The passage in Little Brother that really intrigued me was the passage about “a web of trust” found on pages 153 and 154. The previous passage talked about public keys versus private keys and the risks associated with these keys. It is very difficult to make the public key incredibly public and a middle man can easily confuse the two people trying to communicate by secretly intercepting, reading and changing messages. The only way to ensure that communication is secure is to meet in person and swap keys, thus creating a secure web of trust limited by the pure number of people you can meet up with in person. However, if people keep passing on all of their keys to people they trust the ring grows and encompasses a larger group where secure communication is possible.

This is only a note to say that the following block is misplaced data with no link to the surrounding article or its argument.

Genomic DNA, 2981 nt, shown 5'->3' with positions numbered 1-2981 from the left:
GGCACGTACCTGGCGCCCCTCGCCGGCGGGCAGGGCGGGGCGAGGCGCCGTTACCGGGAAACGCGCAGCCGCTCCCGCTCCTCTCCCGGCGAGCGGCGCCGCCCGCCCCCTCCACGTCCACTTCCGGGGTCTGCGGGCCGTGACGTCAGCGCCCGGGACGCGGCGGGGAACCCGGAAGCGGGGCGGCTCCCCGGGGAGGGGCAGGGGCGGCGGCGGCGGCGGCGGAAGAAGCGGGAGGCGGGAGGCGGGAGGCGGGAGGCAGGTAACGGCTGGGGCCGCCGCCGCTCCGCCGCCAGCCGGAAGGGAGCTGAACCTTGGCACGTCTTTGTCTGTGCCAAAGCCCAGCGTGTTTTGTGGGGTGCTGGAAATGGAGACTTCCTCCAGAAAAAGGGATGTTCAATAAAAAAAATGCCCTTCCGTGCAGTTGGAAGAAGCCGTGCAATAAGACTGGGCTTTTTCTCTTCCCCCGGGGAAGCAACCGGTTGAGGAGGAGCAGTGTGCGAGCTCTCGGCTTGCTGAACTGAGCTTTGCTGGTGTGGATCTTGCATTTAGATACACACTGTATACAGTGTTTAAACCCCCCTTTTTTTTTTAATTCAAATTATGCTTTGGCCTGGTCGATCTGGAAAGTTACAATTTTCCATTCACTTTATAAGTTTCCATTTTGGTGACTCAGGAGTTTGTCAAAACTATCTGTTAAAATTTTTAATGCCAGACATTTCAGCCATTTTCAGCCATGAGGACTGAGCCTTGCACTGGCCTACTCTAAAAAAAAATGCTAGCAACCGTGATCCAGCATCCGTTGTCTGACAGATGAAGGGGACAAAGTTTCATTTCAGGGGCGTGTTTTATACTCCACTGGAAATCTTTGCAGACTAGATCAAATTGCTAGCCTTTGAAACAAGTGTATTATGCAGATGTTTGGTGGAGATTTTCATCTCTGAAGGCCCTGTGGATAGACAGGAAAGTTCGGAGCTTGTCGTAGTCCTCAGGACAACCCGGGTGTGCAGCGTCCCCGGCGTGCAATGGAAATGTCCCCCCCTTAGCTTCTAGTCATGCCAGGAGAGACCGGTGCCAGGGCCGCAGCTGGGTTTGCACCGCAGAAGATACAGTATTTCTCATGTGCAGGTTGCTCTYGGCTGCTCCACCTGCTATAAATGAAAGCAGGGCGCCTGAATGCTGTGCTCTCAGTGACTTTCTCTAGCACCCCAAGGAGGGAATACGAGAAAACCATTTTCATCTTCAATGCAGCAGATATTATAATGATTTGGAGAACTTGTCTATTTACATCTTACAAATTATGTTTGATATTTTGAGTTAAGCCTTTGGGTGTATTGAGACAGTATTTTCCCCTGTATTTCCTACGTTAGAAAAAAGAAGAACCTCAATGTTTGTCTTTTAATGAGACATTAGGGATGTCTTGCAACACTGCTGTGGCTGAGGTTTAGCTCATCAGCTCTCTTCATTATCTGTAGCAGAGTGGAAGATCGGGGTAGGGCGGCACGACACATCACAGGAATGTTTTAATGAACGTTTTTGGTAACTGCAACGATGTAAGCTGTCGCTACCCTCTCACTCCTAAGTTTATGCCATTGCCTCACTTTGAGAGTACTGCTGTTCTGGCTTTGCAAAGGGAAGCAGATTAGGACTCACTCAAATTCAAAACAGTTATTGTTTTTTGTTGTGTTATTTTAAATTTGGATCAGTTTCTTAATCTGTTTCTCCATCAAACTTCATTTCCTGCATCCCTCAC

I think this is incredibly interesting since it seems then that any terrorist or criminal group would use this to communicate. Most partners in crime meet in person and would be able to devise such a plan to evade any potential middle men trying to intercept their communications. The passage seems to say that if you trust someone enough and see him or her in person, you can absolutely ensure safe communication with him or her. This ties into our discussions on whether the cryptographers or decrypters are winning and if such strong cryptos should even be allowed. In this case, the passage seems to be claiming that cryptographers will always win if they employ this strategy. This leads to questioning whether these encrypted messages are truly protecting innocent people or if they are masking and hiding criminals and terrorists. The argument could be made that cryptography that is unbreakable unless trust is broken is considered too strong and can be used too easily for harm. While this cryptography method may be used to protect individual’s privacy, I assume it would also be used to enable dangerous communication and activity.
Image: Oh What a Tangled Web by Jenny Downing, Flickr (CC)